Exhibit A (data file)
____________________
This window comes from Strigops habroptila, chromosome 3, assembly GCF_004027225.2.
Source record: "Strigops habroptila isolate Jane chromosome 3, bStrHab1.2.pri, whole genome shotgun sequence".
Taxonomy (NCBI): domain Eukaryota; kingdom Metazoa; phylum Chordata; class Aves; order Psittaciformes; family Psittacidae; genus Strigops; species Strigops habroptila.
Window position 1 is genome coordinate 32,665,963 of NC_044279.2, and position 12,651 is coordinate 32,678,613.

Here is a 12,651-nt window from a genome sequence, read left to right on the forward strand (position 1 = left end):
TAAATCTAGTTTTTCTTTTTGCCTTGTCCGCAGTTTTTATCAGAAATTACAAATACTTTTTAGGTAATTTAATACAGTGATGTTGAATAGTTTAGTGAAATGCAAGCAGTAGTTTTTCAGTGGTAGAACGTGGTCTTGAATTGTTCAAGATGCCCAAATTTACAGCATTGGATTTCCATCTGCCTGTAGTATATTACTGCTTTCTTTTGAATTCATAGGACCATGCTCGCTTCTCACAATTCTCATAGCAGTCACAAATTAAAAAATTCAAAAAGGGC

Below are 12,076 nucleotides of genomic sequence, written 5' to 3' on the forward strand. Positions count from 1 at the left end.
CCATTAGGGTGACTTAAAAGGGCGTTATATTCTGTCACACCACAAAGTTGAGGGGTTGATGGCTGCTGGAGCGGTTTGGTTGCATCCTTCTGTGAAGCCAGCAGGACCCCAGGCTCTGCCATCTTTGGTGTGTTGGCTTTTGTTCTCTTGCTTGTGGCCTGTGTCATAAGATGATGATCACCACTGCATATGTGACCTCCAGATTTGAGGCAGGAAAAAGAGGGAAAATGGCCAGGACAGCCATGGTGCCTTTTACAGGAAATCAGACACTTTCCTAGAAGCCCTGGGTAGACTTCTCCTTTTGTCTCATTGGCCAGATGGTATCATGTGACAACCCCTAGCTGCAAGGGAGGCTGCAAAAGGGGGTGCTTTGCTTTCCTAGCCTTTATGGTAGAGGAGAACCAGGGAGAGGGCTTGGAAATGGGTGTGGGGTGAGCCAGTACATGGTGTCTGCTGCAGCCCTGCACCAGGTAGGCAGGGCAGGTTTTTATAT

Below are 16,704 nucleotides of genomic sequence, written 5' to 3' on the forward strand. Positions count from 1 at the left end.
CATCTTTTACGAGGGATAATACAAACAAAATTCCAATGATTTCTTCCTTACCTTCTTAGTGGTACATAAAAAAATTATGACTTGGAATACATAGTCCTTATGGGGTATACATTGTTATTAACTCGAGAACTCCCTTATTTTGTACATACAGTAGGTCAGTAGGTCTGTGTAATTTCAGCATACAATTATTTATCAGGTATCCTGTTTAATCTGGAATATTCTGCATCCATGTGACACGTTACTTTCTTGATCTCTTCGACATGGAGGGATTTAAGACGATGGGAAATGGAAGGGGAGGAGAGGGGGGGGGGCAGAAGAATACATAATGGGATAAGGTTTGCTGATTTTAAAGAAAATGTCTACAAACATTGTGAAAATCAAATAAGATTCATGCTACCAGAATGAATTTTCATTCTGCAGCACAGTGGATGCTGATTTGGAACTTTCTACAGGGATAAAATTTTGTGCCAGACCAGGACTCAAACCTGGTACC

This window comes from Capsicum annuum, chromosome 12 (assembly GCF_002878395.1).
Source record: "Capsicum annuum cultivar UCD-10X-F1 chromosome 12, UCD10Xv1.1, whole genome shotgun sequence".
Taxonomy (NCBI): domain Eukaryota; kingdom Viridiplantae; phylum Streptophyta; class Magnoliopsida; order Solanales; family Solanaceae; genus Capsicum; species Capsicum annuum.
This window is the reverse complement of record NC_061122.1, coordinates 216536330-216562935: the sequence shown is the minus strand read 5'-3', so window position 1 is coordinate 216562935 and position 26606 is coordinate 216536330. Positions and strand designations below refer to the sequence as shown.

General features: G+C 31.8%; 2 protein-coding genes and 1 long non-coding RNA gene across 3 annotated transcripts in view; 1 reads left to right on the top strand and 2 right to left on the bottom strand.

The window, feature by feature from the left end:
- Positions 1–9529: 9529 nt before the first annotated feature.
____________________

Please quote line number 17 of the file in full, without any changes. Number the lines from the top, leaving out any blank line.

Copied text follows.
- Positions 1–9529: 9529 nt before the first annotated feature.